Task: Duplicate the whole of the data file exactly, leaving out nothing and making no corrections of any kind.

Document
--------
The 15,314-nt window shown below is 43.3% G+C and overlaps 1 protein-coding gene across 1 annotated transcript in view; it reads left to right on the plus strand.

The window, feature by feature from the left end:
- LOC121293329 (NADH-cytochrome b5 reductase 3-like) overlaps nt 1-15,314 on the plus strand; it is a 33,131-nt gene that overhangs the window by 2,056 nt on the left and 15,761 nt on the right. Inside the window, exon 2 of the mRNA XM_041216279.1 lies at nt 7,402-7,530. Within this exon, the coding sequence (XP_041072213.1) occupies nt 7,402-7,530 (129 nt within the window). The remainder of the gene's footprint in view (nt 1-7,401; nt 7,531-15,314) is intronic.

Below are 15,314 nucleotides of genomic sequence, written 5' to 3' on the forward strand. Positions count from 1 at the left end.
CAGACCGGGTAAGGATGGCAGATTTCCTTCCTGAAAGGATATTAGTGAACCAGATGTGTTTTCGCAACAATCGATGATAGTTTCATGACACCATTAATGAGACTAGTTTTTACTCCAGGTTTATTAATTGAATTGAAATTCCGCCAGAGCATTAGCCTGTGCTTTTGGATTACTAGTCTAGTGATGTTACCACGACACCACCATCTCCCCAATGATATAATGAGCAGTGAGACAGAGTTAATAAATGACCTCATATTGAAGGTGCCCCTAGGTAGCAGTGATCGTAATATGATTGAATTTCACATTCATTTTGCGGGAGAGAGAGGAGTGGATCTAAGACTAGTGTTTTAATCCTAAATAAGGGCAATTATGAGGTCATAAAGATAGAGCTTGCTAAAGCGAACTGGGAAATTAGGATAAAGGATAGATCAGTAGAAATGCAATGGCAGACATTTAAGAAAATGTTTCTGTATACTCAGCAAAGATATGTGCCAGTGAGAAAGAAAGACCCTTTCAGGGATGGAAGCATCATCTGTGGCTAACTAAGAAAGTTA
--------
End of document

The 15,314-nt window shown below is 43.3% G+C and overlaps 1 protein-coding gene across 1 annotated transcript in view; it reads left to right on the plus strand.

The window, feature by feature from the left end:
- LOC121293329 (NADH-cytochrome b5 reductase 3-like) overlaps nt 1-15,314 on the plus strand; it is a 33,131-nt gene that overhangs the window by 2,056 nt on the left and 15,761 nt on the right. Inside the window, exon 2 of the mRNA XM_041216279.1 lies at nt 7,402-7,530. Within this exon, the coding sequence (XP_041072213.1) occupies nt 7,402-7,530 (129 nt within the window). The remainder of the gene's footprint in view (nt 1-7,401; nt 7,531-15,314) is intronic.

Below are 15,314 nucleotides of genomic sequence, written 5' to 3' on the forward strand. Positions count from 1 at the left end.
CAGACCGGGTAAGGATGGCAGATTTCCTTCCTGAAAGGATATTAGTGAACCAGATGTGTTTTCGCAACAATCGATGATAGTTTCATGACACCATTAATGAGACTAGTTTTTACTCCAGGTTTATTAATTGAATTGAAATTCCGCCAGAGCATTAGCCTGTGCTTTTGGATTACTAGTCTAGTGATGTTACCACGACACCACCATCTCCCCAATGATATAATGAGCAGTGAGACAGAGTTAATAAATGACCTCATATTGAAGGTGCCCCTAGGTAGCAGTGATCGTAATATGATTGAATTTCACATTCATTTTGCGGGAGAGAGAGGAGTGGATCTAAGACTAGTGTTTTAATCCTAAATAAGGGCAATTATGAGGTCATAAAGATAGAGCTTGCTAAAGCGAACTGGGAAATTAGGATAAAGGATAGATCAGTAGAAATGCAATGGCAGACATTTAAGAAAATGTTTCTGTATACTCAGCAAAGATATGTGCCAGTGAGAAAGAAAGACCCTTTCAGGGATGGAAGCATCATCTGTGGCTAACTAAGAAAGTTA